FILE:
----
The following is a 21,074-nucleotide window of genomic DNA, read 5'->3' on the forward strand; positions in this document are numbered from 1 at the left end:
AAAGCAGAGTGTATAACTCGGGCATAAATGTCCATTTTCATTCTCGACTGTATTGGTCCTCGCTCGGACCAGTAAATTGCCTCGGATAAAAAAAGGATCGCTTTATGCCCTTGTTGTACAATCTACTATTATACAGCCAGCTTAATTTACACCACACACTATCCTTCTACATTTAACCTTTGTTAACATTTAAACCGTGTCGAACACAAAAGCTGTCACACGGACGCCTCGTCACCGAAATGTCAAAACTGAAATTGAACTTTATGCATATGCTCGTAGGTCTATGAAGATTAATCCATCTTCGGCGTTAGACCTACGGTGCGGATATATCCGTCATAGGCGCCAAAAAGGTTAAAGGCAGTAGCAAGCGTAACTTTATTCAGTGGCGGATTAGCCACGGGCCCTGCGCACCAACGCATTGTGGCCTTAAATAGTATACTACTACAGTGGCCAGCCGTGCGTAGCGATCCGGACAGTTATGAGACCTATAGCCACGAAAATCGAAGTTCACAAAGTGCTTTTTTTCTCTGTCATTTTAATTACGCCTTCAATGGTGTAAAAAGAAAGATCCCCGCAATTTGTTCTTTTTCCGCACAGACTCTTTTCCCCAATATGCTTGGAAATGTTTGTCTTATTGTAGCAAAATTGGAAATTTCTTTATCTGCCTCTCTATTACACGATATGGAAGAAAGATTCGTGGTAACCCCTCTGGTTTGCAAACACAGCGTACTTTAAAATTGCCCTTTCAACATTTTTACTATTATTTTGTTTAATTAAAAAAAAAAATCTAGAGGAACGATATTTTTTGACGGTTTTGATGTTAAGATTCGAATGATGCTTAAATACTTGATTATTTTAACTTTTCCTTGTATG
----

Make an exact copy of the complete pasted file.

The following is a 21,074-nucleotide window of genomic DNA, read 5'->3' on the forward strand; positions in this document are numbered from 1 at the left end:
AAAGCAGAGTGTATAACTCGGGCATAAATGTCCATTTTCATTCTCGACTGTATTGGTCCTCGCTCGGACCAGTAAATTGCCTCGGATAAAAAAAGGATCGCTTTATGCCCTTGTTGTACAATCTACTATTATACAGCCAGCTTAATTTACACCACACACTATCCTTCTACATTTAACCTTTGTTAACATTTAAACCGTGTCGAACACAAAAGCTGTCACACGGACGCCTCGTCACCGAAATGTCAAAACTGAAATTGAACTTTATGCATATGCTCGTAGGTCTATGAAGATTAATCCATCTTCGGCGTTAGACCTACGGTGCGGATATATCCGTCATAGGCGCCAAAAAGGTTAAAGGCAGTAGCAAGCGTAACTTTATTCAGTGGCGGATTAGCCACGGGCCCTGCGCACCAACGCATTGTGGCCTTAAATAGTATACTACTACAGTGGCCAGCCGTGCGTAGCGATCCGGACAGTTATGAGACCTATAGCCACGAAAATCGAAGTTCACAAAGTGCTTTTTTTCTCTGTCATTTTAATTACGCCTTCAATGGTGTAAAAAGAAAGATCCCCGCAATTTGTTCTTTTTCCGCACAGACTCTTTTCCCCAATATGCTTGGAAATGTTTGTCTTATTGTAGCAAAATTGGAAATTTCTTTATCTGCCTCTCTATTACACGATATGGAAGAAAGATTCGTGGTAACCCCTCTGGTTTGCAAACACAGCGTACTTTAAAATTGCCCTTTCAACATTTTTACTATTATTTTGTTTAATTAAAAAAAAAAATCTAGAGGAACGATATTTTTTGACGGTTTTGATGTTAAGATTCGAATGATGCTTAAATACTTGATTATTTTAACTTTTCCTTGTATG